FANTASTICAL, festive and even, at times, finger-licking good - Matthew Bourne’s interpretation of Tchaikovsky’s The Nutcracker is a feast for the eyes.
I wasn’t sure what to expect from my first Bourne ballet experience but it blew my socks off and then some.
Bourne, the controversial darling of modern ballet, takes the 120-year-old tale of a young girl who enters a dream world and gives it a Tim Burton-esque twist.
Gone is the traditional lavish Christmas party which kick starts the proceedings to be replaced by a Dickensian orphanage full of mischievous children who are ruled over by the odious Dross family. Its bleakness makes the leap into Clara’s dream world all the more fantastic.
Played to glorious effect by Hannah Vassallo, Clara is of course pursuing The Nutcracker, her Christmas toy who becomes a rather dashing dream man.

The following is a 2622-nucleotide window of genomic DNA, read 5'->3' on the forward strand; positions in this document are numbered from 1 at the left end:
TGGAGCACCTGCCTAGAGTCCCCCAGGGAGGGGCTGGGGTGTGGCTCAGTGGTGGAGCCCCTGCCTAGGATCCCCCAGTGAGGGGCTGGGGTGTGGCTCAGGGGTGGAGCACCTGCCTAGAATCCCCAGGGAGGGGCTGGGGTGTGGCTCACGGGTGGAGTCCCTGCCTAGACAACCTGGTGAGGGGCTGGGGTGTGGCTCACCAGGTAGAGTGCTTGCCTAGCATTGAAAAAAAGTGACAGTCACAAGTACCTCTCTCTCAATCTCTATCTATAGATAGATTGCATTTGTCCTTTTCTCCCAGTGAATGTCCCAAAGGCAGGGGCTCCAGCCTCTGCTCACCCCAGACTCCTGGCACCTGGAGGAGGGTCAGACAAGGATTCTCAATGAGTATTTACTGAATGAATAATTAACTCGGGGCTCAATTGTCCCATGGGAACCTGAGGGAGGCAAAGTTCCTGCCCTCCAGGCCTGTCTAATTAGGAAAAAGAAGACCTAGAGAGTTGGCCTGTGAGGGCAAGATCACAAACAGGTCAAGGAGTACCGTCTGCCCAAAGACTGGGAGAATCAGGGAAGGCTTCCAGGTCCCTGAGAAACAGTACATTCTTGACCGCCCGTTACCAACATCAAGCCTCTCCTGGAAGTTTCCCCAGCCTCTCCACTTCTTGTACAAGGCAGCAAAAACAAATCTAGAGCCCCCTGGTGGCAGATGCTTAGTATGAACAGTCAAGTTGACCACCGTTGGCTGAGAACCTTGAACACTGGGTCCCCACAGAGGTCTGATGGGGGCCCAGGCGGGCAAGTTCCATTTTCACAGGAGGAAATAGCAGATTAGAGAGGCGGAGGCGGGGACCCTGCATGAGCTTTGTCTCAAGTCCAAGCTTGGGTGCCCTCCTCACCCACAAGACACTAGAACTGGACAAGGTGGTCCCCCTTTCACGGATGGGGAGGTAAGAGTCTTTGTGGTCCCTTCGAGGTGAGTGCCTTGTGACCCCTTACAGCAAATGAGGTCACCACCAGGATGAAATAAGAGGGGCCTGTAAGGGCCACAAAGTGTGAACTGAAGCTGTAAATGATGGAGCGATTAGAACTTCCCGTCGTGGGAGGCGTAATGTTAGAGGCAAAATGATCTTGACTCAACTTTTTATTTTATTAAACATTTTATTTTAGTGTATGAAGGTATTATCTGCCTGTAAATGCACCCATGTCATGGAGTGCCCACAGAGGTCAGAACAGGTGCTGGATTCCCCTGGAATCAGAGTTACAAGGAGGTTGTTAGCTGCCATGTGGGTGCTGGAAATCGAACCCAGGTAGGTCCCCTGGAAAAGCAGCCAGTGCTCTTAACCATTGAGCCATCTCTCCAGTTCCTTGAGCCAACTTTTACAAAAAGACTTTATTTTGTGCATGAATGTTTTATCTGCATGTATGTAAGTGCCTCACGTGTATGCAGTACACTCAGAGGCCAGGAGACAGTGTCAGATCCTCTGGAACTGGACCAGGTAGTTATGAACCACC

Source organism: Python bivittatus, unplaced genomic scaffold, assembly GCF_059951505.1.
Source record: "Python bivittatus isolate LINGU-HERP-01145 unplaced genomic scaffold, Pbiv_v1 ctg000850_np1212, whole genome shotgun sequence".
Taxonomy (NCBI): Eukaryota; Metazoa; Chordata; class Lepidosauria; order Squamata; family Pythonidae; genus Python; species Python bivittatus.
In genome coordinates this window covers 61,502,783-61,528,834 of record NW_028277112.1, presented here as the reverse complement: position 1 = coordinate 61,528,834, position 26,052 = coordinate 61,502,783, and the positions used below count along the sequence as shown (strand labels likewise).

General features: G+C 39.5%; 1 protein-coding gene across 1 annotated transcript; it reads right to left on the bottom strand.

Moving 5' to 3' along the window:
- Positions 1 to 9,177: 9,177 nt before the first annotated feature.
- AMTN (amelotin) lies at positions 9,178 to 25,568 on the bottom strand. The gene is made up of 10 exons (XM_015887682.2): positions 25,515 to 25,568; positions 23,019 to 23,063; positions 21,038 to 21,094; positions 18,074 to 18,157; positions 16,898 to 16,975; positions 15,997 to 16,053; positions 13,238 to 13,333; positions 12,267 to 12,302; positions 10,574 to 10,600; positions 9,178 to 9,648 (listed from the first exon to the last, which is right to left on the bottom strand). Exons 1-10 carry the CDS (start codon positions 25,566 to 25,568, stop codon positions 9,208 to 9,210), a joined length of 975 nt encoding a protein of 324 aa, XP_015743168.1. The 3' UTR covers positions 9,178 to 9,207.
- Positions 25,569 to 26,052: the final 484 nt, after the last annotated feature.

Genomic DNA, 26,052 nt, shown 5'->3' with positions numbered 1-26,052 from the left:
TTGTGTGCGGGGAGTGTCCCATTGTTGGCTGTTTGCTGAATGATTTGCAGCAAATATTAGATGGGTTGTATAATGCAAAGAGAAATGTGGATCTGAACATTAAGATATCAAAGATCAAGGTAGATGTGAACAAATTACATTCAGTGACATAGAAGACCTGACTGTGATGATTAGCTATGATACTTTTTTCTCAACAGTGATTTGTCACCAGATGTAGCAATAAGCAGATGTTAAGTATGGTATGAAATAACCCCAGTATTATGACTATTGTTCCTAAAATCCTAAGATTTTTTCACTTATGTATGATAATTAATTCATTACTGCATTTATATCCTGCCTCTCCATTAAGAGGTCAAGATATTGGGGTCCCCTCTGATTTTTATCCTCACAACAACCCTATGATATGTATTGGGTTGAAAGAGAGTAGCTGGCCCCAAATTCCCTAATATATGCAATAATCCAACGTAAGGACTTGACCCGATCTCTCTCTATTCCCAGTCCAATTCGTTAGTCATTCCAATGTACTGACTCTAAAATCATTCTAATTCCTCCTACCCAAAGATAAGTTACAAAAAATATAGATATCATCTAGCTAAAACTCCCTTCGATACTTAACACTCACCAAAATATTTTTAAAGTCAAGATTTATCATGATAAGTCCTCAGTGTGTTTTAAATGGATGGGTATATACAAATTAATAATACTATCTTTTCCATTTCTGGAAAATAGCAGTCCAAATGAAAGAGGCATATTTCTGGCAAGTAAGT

Bourne’s interpretation of this world is simply magical. The famous snowflake sequence is replaced by an enchanting ice skating extravaganza which turns the Theatre Royal stage into a living snow globe.
As you would expect from Bourne, the choreography is fresh and contemporary, never more so than in Sweetieland which is filled with dancing marshmallows, bump and grinding gobstoppers and scrumptious liquorice all sorts.
In this world, people are judged by their taste and tongues and finger-licking inform much of the dance moves. Bourne too injects sex into this most classic of ballets and there’s plenty of groping and bum-slapping sprinkled with more traditional balletic technique.
Kudos too must go to Anthony Ward for his set designs and costumes which are deliciously enchanting, especially the giant wedding cake which looked good enough to eat.
The frou-frou marshmallow girls in particular are a delight to watch and I secretly hankered after one of their pink fluffy costumes.
Saccharine, sassy and sexy - this show’s a must-see.